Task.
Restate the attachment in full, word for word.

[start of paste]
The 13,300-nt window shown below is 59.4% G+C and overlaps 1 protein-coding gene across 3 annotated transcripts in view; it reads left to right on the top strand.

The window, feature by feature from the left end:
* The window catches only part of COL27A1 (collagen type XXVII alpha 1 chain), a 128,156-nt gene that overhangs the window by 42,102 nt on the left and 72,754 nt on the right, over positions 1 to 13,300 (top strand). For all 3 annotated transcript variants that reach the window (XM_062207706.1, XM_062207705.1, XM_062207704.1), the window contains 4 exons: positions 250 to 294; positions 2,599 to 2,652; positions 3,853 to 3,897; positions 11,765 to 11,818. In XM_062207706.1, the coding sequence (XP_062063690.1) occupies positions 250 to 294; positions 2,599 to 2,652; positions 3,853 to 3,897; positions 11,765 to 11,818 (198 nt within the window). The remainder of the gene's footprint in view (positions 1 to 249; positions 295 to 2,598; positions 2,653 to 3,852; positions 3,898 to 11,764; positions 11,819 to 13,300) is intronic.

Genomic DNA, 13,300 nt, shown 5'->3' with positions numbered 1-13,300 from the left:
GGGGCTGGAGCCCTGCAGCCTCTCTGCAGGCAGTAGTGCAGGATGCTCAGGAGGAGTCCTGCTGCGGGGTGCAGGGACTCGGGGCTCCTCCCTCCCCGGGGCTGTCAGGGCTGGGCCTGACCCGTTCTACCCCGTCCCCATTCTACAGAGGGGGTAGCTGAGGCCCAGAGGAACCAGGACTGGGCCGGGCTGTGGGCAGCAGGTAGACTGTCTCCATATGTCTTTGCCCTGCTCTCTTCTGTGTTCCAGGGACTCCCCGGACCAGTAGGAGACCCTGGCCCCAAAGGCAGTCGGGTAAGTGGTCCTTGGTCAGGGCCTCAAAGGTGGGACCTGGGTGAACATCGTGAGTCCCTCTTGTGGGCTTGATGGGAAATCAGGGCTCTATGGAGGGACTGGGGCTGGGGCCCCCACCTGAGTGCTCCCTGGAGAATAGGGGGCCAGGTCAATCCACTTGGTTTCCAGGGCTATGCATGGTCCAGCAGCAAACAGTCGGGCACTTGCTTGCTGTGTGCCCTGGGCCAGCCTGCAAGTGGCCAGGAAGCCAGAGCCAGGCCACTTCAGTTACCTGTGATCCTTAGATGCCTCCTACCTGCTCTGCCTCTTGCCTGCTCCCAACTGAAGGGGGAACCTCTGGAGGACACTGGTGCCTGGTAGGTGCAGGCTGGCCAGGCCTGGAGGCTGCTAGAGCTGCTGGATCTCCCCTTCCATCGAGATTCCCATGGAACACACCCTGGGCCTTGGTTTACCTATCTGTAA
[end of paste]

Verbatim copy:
The 13,300-nt window shown below is 59.4% G+C and overlaps 1 protein-coding gene across 3 annotated transcripts in view; it reads left to right on the top strand.

The window, feature by feature from the left end:
* The window catches only part of COL27A1 (collagen type XXVII alpha 1 chain), a 128,156-nt gene that overhangs the window by 42,102 nt on the left and 72,754 nt on the right, over positions 1 to 13,300 (top strand). For all 3 annotated transcript variants that reach the window (XM_062207706.1, XM_062207705.1, XM_062207704.1), the window contains 4 exons: positions 250 to 294; positions 2,599 to 2,652; positions 3,853 to 3,897; positions 11,765 to 11,818. In XM_062207706.1, the coding sequence (XP_062063690.1) occupies positions 250 to 294; positions 2,599 to 2,652; positions 3,853 to 3,897; positions 11,765 to 11,818 (198 nt within the window). The remainder of the gene's footprint in view (positions 1 to 249; positions 295 to 2,598; positions 2,653 to 3,852; positions 3,898 to 11,764; positions 11,819 to 13,300) is intronic.

Genomic DNA, 13,300 nt, shown 5'->3' with positions numbered 1-13,300 from the left:
GGGGCTGGAGCCCTGCAGCCTCTCTGCAGGCAGTAGTGCAGGATGCTCAGGAGGAGTCCTGCTGCGGGGTGCAGGGACTCGGGGCTCCTCCCTCCCCGGGGCTGTCAGGGCTGGGCCTGACCCGTTCTACCCCGTCCCCATTCTACAGAGGGGGTAGCTGAGGCCCAGAGGAACCAGGACTGGGCCGGGCTGTGGGCAGCAGGTAGACTGTCTCCATATGTCTTTGCCCTGCTCTCTTCTGTGTTCCAGGGACTCCCCGGACCAGTAGGAGACCCTGGCCCCAAAGGCAGTCGGGTAAGTGGTCCTTGGTCAGGGCCTCAAAGGTGGGACCTGGGTGAACATCGTGAGTCCCTCTTGTGGGCTTGATGGGAAATCAGGGCTCTATGGAGGGACTGGGGCTGGGGCCCCCACCTGAGTGCTCCCTGGAGAATAGGGGGCCAGGTCAATCCACTTGGTTTCCAGGGCTATGCATGGTCCAGCAGCAAACAGTCGGGCACTTGCTTGCTGTGTGCCCTGGGCCAGCCTGCAAGTGGCCAGGAAGCCAGAGCCAGGCCACTTCAGTTACCTGTGATCCTTAGATGCCTCCTACCTGCTCTGCCTCTTGCCTGCTCCCAACTGAAGGGGGAACCTCTGGAGGACACTGGTGCCTGGTAGGTGCAGGCTGGCCAGGCCTGGAGGCTGCTAGAGCTGCTGGATCTCCCCTTCCATCGAGATTCCCATGGAACACACCCTGGGCCTTGGTTTACCTATCTGTAA